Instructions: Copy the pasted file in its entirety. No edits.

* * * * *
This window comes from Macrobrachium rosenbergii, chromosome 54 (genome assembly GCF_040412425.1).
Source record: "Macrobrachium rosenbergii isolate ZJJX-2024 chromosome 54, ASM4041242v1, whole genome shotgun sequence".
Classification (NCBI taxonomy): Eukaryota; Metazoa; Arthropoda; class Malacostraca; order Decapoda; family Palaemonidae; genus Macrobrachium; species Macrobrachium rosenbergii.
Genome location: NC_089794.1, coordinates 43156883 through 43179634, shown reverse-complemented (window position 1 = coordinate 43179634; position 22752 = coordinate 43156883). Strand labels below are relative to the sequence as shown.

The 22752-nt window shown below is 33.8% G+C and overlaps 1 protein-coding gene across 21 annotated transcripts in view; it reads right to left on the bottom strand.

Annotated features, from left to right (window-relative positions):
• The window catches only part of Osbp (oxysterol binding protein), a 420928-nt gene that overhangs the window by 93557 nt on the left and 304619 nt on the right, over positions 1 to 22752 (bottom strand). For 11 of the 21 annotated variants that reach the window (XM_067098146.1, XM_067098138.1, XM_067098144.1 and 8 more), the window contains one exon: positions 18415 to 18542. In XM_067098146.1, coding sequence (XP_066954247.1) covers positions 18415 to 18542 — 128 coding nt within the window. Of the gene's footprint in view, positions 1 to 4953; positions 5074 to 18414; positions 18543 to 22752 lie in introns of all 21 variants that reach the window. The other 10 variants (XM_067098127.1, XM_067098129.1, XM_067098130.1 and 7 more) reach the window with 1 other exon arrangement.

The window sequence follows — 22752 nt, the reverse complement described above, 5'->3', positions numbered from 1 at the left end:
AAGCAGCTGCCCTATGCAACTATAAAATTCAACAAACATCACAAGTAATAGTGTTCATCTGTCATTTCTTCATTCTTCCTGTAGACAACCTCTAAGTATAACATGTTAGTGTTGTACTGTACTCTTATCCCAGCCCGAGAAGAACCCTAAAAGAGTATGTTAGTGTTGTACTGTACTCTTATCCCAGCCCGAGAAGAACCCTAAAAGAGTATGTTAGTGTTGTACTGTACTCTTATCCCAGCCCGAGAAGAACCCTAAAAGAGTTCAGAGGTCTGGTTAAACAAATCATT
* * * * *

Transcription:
This window comes from Macrobrachium rosenbergii, chromosome 54 (genome assembly GCF_040412425.1).
Source record: "Macrobrachium rosenbergii isolate ZJJX-2024 chromosome 54, ASM4041242v1, whole genome shotgun sequence".
Classification (NCBI taxonomy): Eukaryota; Metazoa; Arthropoda; class Malacostraca; order Decapoda; family Palaemonidae; genus Macrobrachium; species Macrobrachium rosenbergii.
Genome location: NC_089794.1, coordinates 43156883 through 43179634, shown reverse-complemented (window position 1 = coordinate 43179634; position 22752 = coordinate 43156883). Strand labels below are relative to the sequence as shown.

The 22752-nt window shown below is 33.8% G+C and overlaps 1 protein-coding gene across 21 annotated transcripts in view; it reads right to left on the bottom strand.

Annotated features, from left to right (window-relative positions):
• The window catches only part of Osbp (oxysterol binding protein), a 420928-nt gene that overhangs the window by 93557 nt on the left and 304619 nt on the right, over positions 1 to 22752 (bottom strand). For 11 of the 21 annotated variants that reach the window (XM_067098146.1, XM_067098138.1, XM_067098144.1 and 8 more), the window contains one exon: positions 18415 to 18542. In XM_067098146.1, coding sequence (XP_066954247.1) covers positions 18415 to 18542 — 128 coding nt within the window. Of the gene's footprint in view, positions 1 to 4953; positions 5074 to 18414; positions 18543 to 22752 lie in introns of all 21 variants that reach the window. The other 10 variants (XM_067098127.1, XM_067098129.1, XM_067098130.1 and 7 more) reach the window with 1 other exon arrangement.

The window sequence follows — 22752 nt, the reverse complement described above, 5'->3', positions numbered from 1 at the left end:
AAGCAGCTGCCCTATGCAACTATAAAATTCAACAAACATCACAAGTAATAGTGTTCATCTGTCATTTCTTCATTCTTCCTGTAGACAACCTCTAAGTATAACATGTTAGTGTTGTACTGTACTCTTATCCCAGCCCGAGAAGAACCCTAAAAGAGTATGTTAGTGTTGTACTGTACTCTTATCCCAGCCCGAGAAGAACCCTAAAAGAGTATGTTAGTGTTGTACTGTACTCTTATCCCAGCCCGAGAAGAACCCTAAAAGAGTTCAGAGGTCTGGTTAAACAAATCATT